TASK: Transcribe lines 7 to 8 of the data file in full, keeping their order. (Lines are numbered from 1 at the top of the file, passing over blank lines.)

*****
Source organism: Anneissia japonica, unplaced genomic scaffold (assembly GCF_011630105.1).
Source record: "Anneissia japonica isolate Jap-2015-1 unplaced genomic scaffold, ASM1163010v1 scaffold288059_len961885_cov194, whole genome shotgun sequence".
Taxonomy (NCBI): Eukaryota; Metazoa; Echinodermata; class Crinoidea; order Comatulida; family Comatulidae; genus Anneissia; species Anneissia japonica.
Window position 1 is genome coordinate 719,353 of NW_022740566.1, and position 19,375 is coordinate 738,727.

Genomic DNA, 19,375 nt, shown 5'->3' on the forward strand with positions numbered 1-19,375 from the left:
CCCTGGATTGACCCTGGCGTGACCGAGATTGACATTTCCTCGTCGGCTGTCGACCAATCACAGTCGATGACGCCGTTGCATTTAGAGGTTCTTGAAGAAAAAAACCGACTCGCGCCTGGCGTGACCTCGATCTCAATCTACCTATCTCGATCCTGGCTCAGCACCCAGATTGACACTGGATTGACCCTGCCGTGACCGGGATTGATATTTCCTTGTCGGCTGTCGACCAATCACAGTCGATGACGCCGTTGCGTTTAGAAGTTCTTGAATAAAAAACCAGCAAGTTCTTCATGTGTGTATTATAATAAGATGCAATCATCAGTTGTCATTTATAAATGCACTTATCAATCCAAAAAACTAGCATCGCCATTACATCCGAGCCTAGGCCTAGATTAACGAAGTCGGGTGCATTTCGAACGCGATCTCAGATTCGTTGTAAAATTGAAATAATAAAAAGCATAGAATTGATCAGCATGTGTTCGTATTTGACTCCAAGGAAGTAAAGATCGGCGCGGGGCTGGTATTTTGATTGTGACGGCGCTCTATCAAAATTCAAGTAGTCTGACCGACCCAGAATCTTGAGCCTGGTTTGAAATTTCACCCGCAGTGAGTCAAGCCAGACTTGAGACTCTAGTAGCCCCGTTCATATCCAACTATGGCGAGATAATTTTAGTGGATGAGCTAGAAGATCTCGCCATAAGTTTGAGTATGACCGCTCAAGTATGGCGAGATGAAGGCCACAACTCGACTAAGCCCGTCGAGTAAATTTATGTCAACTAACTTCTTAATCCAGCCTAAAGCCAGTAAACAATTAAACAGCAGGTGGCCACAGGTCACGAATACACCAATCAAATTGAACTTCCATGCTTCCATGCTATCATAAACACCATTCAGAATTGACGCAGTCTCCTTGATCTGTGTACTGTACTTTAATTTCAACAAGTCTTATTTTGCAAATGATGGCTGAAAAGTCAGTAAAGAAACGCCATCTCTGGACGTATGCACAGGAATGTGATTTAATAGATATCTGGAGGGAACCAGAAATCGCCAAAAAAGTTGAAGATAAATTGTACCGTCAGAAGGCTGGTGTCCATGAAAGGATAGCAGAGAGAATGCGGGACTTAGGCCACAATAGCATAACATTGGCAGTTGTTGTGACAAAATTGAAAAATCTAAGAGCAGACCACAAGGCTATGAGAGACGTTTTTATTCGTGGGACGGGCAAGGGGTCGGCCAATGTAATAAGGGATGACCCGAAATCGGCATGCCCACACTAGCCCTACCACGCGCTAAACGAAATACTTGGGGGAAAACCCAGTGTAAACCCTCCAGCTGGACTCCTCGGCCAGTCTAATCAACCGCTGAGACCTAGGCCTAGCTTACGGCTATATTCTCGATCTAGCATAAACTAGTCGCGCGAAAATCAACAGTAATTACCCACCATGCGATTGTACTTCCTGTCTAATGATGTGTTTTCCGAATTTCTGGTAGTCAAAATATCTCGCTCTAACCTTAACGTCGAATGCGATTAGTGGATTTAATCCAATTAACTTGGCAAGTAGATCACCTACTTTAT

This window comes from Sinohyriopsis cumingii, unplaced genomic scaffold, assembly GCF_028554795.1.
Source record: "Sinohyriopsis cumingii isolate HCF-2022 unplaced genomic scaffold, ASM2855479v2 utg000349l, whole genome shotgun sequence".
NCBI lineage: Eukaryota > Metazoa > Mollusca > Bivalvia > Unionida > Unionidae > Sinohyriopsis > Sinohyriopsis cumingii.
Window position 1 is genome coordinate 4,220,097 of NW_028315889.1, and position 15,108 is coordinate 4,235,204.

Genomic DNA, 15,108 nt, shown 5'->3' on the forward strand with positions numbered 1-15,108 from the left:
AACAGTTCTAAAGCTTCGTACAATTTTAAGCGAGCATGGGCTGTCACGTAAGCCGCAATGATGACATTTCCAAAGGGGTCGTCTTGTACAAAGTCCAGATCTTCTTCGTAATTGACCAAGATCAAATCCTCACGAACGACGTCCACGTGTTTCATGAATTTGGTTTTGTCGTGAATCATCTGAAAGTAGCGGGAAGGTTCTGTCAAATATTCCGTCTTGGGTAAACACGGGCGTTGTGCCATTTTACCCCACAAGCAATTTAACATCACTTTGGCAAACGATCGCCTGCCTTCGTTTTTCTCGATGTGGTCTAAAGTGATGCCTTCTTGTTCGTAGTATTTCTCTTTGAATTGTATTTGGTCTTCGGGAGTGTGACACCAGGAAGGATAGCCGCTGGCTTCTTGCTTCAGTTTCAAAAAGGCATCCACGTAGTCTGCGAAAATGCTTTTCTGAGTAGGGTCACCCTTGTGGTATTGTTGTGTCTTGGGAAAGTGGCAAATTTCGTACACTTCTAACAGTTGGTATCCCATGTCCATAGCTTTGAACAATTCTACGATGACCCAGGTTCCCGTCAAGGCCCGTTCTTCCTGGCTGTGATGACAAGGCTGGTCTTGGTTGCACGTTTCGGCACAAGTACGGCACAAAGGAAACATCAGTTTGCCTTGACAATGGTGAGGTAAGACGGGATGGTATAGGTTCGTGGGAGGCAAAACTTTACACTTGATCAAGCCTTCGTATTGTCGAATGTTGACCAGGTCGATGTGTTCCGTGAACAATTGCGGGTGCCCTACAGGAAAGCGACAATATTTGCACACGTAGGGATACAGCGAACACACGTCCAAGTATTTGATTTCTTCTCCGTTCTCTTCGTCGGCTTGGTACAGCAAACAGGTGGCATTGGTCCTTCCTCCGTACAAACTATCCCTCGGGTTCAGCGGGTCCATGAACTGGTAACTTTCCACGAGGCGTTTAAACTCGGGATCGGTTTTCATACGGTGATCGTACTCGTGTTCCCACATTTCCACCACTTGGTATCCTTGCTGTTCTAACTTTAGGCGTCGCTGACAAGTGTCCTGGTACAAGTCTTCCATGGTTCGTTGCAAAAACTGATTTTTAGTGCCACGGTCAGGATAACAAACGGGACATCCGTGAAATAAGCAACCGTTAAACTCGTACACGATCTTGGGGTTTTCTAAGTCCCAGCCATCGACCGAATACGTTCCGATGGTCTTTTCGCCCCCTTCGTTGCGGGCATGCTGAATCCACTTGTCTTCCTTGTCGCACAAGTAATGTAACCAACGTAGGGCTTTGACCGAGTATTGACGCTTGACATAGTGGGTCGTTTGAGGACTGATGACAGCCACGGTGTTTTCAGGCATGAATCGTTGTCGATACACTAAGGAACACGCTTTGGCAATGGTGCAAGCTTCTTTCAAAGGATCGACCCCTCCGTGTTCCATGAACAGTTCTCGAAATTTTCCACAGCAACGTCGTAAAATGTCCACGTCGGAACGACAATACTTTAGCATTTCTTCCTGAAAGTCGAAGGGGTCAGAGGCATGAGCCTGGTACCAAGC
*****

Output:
This window comes from Sinohyriopsis cumingii, unplaced genomic scaffold, assembly GCF_028554795.1.
Source record: "Sinohyriopsis cumingii isolate HCF-2022 unplaced genomic scaffold, ASM2855479v2 utg000349l, whole genome shotgun sequence".